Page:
Election 2022: Molo MP Kuria Kimani faces acid test

Facing tough competition: Molo MP Kuria Kimani [Archive,Standard]

Molo MP Kuria Kimani is facing an acid test as he seeks to retain his seat in a constituency where no MP has been re-elected since 1992.

The unforgiving locals have been voting out leaders in what has been perceived as punishment for unfulfilled political promises.

Njenga Mungai is the only one who has held the position for two terms in 1988 when Kenya was a one-party state and in the first multi-party democracy election in 1992 under the Ford Asili.

He lost the seat to the late Dixon Kihika Kimani (DP) in 1997 who was succeeded by Macharia Mukiri (Narc) in 2002. Mukiri lost to Joseph Kiuna of PNU in 2007.

With the promulgation of the Constitution in 2010, the constituency was split into Molo and Njoro. Jacob Macharia (TNA) was elected in Molo as Kiuna became the first Njoro MP in 2013.

The two failed to retain their seats in 2017, with Macharia losing to the incumbent Kimani of Jubilee.

Kuria, a youthful MP, is determined to secure a second term in the August 9 elections against six other candidates and be the first to break the jinx of the constituency rendering its leaders one-term MPs.

“I am confident I will be re-elected. I have delivered most of my promises if not all,” said Kuria.

Kuria, who is defending the seat on a United Democratic Alliance (UDA) party, has cited education and increased rural electrification as some of his achievements.

“I brought integrity and fairness in bursary issuance. I initiated five primary and two secondary schools including a boarding facility in Marioshoni. I constructed science labs in nearly all the schools,” said Kuria.

The MP, who is also the chairman of Africa Young Parliamentarians, also boasts of having completed and commissioned Molo Technical College and the Molo KMTC campus.

“All roads under national government are murram with Njoro-Molo road 70 per cent complete. I was among the champions for the elevation of Molo to a municipality which translates to more funds for development,” said Kuria.

His competitors include Dr Zakayo Gichuki (Jubilee), Nancy Njoki (DP), his predecessor Jacob Macharia, Florence Kabii, Peter Kairegi and Judy Sang who are vying as independents.

Voting in Molo: Njenga Mungai is the only politician to retain the Molo parliamentary seat twice. [File, Standard]

Dr Gichuki is making his first attempt in politics having resigned from the position of Nakuru County executive in the Health department earlier this year.

“As Health executive, I oversaw massive infrastructural development and a threefold increase in revenue collection. None of our health centres lacked drugs,” said Gichuki.

The medicine and surgery graduate from the University of Nairobi says he will use his lobbying skills to ensure effective service delivery. “I will focus on ensuring improvement of key roads to ease movement of people and farm produce to markets,” said Gichuki.

He added that he will lobby both levels of government to provide financial resources for the revival of the pyrethrum sub-sector.

“I will ensure prudent management of CDF, Women Enterprise Fund and the Youth Fund. This will be achieved through a strategic development plan that I have drawn,” he said.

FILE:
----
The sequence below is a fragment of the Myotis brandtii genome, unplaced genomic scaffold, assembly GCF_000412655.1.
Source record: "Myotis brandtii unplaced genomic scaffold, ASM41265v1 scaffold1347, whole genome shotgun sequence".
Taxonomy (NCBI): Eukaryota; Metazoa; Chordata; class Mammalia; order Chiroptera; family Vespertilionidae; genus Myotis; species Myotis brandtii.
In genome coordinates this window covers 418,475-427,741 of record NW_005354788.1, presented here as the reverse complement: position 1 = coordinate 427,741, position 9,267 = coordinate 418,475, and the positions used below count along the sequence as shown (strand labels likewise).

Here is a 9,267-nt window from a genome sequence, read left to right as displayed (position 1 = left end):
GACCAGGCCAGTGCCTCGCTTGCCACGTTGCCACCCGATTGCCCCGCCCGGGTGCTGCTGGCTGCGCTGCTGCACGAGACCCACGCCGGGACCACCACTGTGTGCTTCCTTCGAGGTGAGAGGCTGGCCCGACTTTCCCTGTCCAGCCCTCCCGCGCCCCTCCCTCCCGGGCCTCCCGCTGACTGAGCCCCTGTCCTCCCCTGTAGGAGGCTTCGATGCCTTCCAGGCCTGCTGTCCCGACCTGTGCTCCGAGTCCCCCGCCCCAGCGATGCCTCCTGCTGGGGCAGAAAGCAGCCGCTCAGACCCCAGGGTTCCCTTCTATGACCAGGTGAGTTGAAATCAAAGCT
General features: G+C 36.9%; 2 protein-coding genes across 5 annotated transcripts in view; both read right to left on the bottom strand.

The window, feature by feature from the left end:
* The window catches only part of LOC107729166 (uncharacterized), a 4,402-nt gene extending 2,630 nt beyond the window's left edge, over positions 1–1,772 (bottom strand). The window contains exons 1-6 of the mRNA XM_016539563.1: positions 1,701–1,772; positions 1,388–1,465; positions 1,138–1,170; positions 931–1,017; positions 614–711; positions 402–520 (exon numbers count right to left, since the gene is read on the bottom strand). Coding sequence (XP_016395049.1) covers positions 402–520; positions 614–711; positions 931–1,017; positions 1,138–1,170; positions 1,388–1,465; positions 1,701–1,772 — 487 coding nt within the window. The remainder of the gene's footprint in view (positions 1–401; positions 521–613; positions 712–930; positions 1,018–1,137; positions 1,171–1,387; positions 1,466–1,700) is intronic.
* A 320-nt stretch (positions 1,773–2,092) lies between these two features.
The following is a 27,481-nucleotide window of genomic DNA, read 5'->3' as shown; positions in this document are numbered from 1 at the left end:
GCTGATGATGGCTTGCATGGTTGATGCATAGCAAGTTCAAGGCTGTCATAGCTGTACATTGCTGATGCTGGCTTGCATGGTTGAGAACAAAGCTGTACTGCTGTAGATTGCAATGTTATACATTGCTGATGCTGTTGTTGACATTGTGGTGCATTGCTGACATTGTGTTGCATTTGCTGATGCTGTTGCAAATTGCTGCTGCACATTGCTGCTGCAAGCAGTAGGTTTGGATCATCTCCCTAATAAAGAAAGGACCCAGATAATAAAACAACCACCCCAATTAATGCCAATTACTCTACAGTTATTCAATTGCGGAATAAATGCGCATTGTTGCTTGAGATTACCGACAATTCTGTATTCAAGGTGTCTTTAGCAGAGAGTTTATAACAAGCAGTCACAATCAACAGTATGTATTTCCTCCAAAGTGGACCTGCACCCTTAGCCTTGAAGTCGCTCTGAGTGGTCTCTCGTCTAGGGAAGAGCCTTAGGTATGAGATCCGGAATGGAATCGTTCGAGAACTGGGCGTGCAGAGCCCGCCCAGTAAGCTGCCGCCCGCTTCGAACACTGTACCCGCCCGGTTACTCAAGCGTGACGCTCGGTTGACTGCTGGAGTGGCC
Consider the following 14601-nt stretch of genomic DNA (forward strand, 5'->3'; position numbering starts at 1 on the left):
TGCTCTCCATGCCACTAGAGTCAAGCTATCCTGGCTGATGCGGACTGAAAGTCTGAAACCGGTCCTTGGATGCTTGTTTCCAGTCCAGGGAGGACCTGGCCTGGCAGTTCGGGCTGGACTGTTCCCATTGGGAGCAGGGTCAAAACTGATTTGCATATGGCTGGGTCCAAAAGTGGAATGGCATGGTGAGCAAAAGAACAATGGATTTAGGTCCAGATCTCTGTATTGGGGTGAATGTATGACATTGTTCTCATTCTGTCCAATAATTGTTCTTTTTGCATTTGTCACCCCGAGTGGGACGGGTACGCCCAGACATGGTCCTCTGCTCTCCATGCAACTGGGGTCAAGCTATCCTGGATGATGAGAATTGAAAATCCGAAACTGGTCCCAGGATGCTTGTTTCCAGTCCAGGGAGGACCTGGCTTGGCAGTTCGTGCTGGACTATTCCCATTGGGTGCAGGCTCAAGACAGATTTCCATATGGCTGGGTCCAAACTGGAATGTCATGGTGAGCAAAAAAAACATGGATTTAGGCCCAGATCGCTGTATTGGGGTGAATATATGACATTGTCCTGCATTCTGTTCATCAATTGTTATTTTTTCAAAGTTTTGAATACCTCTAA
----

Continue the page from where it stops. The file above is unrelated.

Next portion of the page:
Macharia, the former area MP, says his comeback is aimed at completing his dream of ‘Making Molo great again’, especially in the education sector.

“We shall establish six new secondary schools and a similar number of primary schools in areas where our children trek for kilometres to access education. Education will unlock our untapped potential,” said Macharia.

He says he will improve infrastructure. “We shall build a slaughterhouse in Molo town to replace the old colonial one. This will improve sanitation and allow for the slaughtering of more animals which will ease demand,” he said.

Ms Njoki says Health, Agriculture, Education, Youth empowerment, and Roads top her manifesto as she seeks to become the first female Molo MP.

“I will establish a skills data bank and empowerment programmes. I will ensure 45 per cent of labour needed in development projects is sourced locally to empower the youth,” said Njoki.

She holds a Master’s degree in international relations and wants to use her networks to invite investors who will set up value addition factories for local farm produce.

“Am not new to leadership. Am looking forward to delivering a life-changing impact and setting an example for women and youth,” said Njoki.

Mrs Kabii, who has been branded as Mama Afya, says that although health is a devolved function, she will ensure the national government provides the necessary support to improve the sector.

“If elected, I will lobby and push for Bills that will ensure health facilities are well funded. Their expansion will ensure residents don’t have to travel elsewhere for services,” said Kabii.

Kairegi, whose symbol is a knapsack sprayer, said his agenda will be around Agriculture, Health, Education, Security and Roads.

“The current and previous leadership have left gaps that have denied the residents services. I bring new leadership committed to serving the people of Molo,” said Kairegi.

Ms Sang believes it is time for a change in Molo leadership saying young women can deliver if given a chance.

“By voting for me, Molo people will be voting for change, equity, peace, and unity. My choice for Jembe as a symbol spells out my intention to bring positive change in the agricultural sector,” said Sang.